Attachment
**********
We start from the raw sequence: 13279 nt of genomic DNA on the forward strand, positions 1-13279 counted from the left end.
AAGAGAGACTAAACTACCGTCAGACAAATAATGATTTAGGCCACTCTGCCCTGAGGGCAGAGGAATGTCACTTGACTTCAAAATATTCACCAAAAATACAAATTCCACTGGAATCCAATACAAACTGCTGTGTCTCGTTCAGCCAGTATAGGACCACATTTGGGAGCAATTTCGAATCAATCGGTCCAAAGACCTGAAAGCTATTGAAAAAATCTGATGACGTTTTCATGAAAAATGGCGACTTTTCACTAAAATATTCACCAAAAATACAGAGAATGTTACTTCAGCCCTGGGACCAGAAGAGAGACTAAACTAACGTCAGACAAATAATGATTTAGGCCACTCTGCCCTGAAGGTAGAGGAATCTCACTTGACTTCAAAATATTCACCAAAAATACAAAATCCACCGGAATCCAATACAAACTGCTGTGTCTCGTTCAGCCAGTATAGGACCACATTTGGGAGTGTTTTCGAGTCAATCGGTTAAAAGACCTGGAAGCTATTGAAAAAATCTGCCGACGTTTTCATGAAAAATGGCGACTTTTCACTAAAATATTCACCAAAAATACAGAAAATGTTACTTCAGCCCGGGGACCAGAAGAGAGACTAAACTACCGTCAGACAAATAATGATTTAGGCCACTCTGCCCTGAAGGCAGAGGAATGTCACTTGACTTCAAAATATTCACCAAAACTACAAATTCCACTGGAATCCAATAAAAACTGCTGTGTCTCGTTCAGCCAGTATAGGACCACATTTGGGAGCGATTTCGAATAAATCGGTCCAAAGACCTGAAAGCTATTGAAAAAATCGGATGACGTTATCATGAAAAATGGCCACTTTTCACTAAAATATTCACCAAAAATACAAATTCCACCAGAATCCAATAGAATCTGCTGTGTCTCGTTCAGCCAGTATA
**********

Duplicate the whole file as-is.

We start from the raw sequence: 13279 nt of genomic DNA on the forward strand, positions 1-13279 counted from the left end.
AAGAGAGACTAAACTACCGTCAGACAAATAATGATTTAGGCCACTCTGCCCTGAGGGCAGAGGAATGTCACTTGACTTCAAAATATTCACCAAAAATACAAATTCCACTGGAATCCAATACAAACTGCTGTGTCTCGTTCAGCCAGTATAGGACCACATTTGGGAGCAATTTCGAATCAATCGGTCCAAAGACCTGAAAGCTATTGAAAAAATCTGATGACGTTTTCATGAAAAATGGCGACTTTTCACTAAAATATTCACCAAAAATACAGAGAATGTTACTTCAGCCCTGGGACCAGAAGAGAGACTAAACTAACGTCAGACAAATAATGATTTAGGCCACTCTGCCCTGAAGGTAGAGGAATCTCACTTGACTTCAAAATATTCACCAAAAATACAAAATCCACCGGAATCCAATACAAACTGCTGTGTCTCGTTCAGCCAGTATAGGACCACATTTGGGAGTGTTTTCGAGTCAATCGGTTAAAAGACCTGGAAGCTATTGAAAAAATCTGCCGACGTTTTCATGAAAAATGGCGACTTTTCACTAAAATATTCACCAAAAATACAGAAAATGTTACTTCAGCCCGGGGACCAGAAGAGAGACTAAACTACCGTCAGACAAATAATGATTTAGGCCACTCTGCCCTGAAGGCAGAGGAATGTCACTTGACTTCAAAATATTCACCAAAACTACAAATTCCACTGGAATCCAATAAAAACTGCTGTGTCTCGTTCAGCCAGTATAGGACCACATTTGGGAGCGATTTCGAATAAATCGGTCCAAAGACCTGAAAGCTATTGAAAAAATCGGATGACGTTATCATGAAAAATGGCCACTTTTCACTAAAATATTCACCAAAAATACAAATTCCACCAGAATCCAATAGAATCTGCTGTGTCTCGTTCAGCCAGTATA